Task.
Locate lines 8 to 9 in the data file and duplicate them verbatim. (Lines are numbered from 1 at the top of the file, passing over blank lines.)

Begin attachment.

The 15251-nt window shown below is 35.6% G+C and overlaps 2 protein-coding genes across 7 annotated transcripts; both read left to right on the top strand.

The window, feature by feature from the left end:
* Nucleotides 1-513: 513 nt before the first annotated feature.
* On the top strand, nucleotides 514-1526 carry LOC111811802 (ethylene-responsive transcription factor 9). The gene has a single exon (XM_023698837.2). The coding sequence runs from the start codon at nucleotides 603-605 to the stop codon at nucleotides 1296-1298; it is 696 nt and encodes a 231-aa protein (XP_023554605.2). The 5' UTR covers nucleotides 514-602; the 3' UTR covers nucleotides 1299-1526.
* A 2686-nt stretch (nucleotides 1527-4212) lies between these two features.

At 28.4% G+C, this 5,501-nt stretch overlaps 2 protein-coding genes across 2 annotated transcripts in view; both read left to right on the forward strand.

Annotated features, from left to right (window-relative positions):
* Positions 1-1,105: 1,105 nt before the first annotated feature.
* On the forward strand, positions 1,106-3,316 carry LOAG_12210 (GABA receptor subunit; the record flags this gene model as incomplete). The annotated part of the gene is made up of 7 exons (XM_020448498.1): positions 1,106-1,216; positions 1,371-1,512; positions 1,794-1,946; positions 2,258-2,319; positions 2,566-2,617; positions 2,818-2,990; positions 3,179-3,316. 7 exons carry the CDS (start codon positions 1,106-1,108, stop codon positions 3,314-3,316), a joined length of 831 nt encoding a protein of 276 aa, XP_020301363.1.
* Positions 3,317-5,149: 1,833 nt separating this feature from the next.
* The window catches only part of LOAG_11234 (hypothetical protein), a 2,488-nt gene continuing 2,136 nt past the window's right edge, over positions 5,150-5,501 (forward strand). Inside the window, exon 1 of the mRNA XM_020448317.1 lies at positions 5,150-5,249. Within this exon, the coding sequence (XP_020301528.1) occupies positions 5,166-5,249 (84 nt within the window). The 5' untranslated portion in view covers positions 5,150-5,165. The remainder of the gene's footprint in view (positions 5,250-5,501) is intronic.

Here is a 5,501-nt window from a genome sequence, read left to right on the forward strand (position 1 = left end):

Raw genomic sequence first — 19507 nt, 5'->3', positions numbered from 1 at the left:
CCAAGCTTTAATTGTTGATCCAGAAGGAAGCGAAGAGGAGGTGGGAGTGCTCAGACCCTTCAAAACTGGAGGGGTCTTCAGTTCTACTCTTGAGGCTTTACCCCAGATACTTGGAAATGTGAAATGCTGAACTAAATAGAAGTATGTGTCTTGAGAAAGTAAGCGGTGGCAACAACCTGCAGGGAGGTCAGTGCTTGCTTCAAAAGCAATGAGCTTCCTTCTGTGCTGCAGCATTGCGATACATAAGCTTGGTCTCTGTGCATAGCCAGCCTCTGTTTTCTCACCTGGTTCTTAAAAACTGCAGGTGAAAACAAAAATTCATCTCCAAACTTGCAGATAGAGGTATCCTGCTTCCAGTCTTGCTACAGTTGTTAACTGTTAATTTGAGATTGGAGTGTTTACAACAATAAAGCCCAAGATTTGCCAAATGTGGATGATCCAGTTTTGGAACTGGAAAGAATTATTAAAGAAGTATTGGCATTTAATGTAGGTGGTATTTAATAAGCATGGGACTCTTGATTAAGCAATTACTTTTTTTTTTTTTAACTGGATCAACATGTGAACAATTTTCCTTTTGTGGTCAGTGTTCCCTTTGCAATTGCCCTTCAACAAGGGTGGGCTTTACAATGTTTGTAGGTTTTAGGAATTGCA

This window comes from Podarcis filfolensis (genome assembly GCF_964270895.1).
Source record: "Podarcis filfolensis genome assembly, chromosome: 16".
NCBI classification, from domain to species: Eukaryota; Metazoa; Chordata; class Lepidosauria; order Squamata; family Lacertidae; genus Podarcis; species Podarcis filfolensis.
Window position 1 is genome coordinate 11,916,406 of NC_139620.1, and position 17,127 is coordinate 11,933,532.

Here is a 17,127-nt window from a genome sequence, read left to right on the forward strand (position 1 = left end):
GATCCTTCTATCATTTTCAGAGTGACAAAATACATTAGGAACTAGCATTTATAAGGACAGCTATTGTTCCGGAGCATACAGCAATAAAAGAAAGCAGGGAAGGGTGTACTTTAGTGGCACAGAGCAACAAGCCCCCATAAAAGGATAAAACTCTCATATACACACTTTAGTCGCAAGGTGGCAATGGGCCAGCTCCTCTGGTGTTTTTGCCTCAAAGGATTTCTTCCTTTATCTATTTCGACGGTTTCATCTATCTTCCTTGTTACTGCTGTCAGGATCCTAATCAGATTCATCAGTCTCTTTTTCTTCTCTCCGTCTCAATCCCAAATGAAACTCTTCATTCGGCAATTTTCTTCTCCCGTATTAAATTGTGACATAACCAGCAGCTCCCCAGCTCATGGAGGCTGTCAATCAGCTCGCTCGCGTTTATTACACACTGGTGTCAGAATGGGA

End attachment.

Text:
* Positions 1-1,105: 1,105 nt before the first annotated feature.
* On the forward strand, positions 1,106-3,316 carry LOAG_12210 (GABA receptor subunit; the record flags this gene model as incomplete). The annotated part of the gene is made up of 7 exons (XM_020448498.1): positions 1,106-1,216; positions 1,371-1,512; positions 1,794-1,946; positions 2,258-2,319; positions 2,566-2,617; positions 2,818-2,990; positions 3,179-3,316. 7 exons carry the CDS (start codon positions 1,106-1,108, stop codon positions 3,314-3,316), a joined length of 831 nt encoding a protein of 276 aa, XP_020301363.1.